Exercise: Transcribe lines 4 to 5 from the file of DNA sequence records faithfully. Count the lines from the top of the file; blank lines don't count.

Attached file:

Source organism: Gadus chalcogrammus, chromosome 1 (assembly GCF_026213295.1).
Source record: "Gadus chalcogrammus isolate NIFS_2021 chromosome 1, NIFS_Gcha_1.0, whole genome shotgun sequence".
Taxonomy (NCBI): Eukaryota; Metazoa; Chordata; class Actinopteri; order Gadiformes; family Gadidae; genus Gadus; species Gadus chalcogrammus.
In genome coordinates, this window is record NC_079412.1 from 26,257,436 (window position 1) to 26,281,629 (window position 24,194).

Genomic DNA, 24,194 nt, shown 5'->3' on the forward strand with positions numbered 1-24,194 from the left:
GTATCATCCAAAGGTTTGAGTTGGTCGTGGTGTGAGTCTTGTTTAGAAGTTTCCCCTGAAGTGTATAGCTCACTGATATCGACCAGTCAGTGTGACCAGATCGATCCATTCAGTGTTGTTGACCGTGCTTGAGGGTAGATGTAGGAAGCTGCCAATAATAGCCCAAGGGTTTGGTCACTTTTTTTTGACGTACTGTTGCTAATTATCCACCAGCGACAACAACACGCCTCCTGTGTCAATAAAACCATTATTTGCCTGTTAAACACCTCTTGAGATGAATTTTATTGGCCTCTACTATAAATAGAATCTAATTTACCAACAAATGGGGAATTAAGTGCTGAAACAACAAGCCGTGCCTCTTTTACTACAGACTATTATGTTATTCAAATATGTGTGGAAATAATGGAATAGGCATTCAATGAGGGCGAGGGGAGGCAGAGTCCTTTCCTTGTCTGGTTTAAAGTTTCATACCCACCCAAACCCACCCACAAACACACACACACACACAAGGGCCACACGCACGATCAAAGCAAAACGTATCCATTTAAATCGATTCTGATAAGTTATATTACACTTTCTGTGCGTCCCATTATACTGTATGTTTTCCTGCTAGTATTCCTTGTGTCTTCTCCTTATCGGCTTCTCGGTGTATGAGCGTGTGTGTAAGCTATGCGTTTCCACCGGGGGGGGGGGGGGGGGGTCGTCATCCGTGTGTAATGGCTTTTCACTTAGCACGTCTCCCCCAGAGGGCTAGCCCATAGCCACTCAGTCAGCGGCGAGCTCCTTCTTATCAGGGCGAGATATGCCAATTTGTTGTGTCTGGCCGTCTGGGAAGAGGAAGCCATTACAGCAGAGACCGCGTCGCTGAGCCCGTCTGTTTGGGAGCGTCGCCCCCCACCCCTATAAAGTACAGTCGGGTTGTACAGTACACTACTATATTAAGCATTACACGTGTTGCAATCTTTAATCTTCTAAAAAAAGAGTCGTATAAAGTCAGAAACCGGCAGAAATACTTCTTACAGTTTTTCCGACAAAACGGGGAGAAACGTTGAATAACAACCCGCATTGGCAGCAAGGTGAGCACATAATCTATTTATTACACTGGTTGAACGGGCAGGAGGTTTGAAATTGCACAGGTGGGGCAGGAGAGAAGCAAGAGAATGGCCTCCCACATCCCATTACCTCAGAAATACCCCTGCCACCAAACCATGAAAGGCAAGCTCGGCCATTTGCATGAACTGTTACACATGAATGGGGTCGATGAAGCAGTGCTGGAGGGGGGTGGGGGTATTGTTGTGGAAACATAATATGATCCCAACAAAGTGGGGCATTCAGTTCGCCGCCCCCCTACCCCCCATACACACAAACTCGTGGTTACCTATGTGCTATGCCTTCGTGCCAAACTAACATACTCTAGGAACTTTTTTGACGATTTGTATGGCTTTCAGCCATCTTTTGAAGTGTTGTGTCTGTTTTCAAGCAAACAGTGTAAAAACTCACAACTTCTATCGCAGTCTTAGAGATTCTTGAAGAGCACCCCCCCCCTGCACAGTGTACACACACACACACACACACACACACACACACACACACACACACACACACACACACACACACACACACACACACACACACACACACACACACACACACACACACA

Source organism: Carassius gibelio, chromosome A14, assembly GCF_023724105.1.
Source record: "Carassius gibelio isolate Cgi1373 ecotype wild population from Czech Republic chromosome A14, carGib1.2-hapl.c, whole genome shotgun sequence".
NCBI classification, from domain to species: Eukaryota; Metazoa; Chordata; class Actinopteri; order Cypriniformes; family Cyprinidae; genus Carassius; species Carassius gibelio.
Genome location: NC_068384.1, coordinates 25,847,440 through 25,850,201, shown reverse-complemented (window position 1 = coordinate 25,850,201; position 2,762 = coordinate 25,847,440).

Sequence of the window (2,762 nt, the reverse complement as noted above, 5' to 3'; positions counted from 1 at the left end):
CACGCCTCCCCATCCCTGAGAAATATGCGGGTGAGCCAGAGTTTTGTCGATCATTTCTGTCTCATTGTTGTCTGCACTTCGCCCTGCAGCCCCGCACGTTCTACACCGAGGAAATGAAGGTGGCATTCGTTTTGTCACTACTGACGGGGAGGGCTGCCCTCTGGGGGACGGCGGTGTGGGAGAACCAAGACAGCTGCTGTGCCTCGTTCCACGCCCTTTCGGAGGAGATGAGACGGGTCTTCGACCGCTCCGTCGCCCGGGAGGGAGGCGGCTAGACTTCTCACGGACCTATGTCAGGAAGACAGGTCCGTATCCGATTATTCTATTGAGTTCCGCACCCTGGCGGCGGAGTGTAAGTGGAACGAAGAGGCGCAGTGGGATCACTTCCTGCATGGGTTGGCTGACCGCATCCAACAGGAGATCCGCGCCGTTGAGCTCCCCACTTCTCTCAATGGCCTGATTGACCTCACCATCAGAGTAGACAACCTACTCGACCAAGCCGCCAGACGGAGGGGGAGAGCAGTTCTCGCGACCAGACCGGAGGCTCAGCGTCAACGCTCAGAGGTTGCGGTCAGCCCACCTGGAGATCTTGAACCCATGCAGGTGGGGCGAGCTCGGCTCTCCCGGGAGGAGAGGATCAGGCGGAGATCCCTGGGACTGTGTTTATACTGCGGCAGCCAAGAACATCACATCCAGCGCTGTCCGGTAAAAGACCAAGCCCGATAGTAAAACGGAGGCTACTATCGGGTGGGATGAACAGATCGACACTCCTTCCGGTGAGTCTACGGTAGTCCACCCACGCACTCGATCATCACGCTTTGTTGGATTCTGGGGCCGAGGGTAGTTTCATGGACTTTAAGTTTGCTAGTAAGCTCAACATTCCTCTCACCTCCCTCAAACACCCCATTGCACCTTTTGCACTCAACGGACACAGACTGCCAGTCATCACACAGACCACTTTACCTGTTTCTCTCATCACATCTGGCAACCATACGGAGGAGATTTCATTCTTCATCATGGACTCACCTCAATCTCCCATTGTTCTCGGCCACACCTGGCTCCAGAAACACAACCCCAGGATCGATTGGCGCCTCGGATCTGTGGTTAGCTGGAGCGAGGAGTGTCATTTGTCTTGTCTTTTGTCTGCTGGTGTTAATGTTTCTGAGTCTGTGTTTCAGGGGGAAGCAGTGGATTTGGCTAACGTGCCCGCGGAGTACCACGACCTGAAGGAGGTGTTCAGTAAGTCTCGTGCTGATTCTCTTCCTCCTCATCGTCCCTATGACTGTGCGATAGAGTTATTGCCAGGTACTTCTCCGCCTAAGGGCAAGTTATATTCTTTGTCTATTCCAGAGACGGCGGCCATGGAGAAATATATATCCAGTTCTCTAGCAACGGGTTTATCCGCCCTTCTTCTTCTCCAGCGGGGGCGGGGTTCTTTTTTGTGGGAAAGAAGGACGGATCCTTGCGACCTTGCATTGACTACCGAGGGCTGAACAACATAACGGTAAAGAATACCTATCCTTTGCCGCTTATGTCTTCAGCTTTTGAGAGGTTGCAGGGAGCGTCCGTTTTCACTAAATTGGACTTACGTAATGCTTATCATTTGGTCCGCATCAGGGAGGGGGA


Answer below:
In genome coordinates, this window is record NC_079412.1 from 26,257,436 (window position 1) to 26,281,629 (window position 24,194).

Genomic DNA, 24,194 nt, shown 5'->3' on the forward strand with positions numbered 1-24,194 from the left: